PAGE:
The numbered toilet cubicles are an interesting touch. It's in both the ladies and the gents, and I see no reason for it. A toilet is a toilet, and one can see that there is four cubicles in the ladies and four cubicles in the gents. There is also exactly four sinks in each, the gents had a urinal fitted for four men. While toilet facilities aren't out of place at a workplace such as a communications hub, there were also two showers in each, although the ladies showers were removed, but one could see on the floor where they had been. This does support the bunker idea.

There's a typewriter by that window. Somehow I missed it. 

Emergency water supply. It's a goddamn bunker!

There was a generator.

And a delivery shute, which I was so tempted to slide down.

And that's all from Brogyntyn Mansion. It is probably one of the coolest places I have ever explored, and it really bugs me that as a youngster my friends and I actually hung out on the mansions grounds but never thought to check if the place was empty.

But I could not believe my eyes when I saw that hallway with the toy train in it. I didn't want to leave this place. Can you imagine how lame this place would have looked if I'd used my phone camera? Thank you to everyone who has donated. Everyone who did is invited to come on my return visits to various other places such as Tilstock and the knights templar grotto for better pictures.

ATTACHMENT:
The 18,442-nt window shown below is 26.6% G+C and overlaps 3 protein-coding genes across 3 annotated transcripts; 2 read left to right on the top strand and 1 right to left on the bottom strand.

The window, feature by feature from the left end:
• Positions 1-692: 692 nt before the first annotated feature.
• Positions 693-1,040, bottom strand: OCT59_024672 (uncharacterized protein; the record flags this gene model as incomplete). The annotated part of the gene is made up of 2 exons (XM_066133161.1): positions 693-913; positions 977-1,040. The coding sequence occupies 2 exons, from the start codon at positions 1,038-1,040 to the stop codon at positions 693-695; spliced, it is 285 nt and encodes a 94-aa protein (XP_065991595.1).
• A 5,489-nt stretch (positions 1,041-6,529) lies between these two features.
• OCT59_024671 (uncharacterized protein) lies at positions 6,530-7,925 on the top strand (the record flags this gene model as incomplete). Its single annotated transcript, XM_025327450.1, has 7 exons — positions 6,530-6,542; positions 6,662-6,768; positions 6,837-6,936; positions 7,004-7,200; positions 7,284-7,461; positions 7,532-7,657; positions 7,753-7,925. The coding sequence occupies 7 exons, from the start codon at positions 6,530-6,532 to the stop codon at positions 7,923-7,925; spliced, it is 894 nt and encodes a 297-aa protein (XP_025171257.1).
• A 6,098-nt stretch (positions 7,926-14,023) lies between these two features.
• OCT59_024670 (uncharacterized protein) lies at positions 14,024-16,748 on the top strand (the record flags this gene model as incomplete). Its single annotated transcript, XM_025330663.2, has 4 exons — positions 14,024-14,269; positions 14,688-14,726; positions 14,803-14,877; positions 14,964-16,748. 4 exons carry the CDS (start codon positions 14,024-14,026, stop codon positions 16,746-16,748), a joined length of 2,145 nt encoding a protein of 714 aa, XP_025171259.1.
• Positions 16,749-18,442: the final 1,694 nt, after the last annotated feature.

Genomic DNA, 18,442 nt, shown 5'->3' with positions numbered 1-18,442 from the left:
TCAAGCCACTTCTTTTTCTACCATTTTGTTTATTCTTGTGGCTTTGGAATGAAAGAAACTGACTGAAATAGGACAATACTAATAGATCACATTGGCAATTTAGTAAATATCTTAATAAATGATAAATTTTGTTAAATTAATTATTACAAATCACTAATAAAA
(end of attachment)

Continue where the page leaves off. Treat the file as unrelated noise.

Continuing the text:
And in the meantime, I have an open door policy on friendships so feel free to add me on Facebook-
You can also follow Shrewsburyfromwhereyouarenot on Instagram and also Urbexshropshire on Twitter.
Thank you for reading!
 Have a great day and stay awesome!


  1. Firstly I'm knicking your title for me - I really like it! ;) Thanks for the mention Mr. Secondly, this hall had been on my mind ever since we spoke about it ... Wow! The immaculate wooden toy suggests that someone perhaps in the family may have been back. I can't imagine a builder bringing his tot to work? Thirdly, those dolls and that 'we're here' is freaky but it's obvious someone's playing on the 'abandoned hall'.

    Awesome read - really like your style and humour.

    An abandoned mental hospital should be on your list...

    P.s well done on the photos ! Greatness starts with an idea... And a camera. ;)

  2. Wonderful pictures.

    There was a wedding here around 5 years ago, think they were both from London and worked in theatre. They used entrance of hall and had a marquee around the back for the food etc.

    1. Yeah, I did find the wedding guest list. It would have been great to see back in its heydey.

  3. I remember it being offices for British Telecom, around the mid eighties i think.

    1. It sure was cool seeing all the old telecom equipment still in the cellar.

  4. Yeah, when searching for wedding venue location for the party then always select best reception venue like wonderful Chicago event space and locations. It will make your day more unique and special to you as well as others.

  5. It would be cool to put a battery in the clock, and leave the ticking sound in the abandoned house . . .

  6. did you know the west wing has been given the go ahead to be demolished :(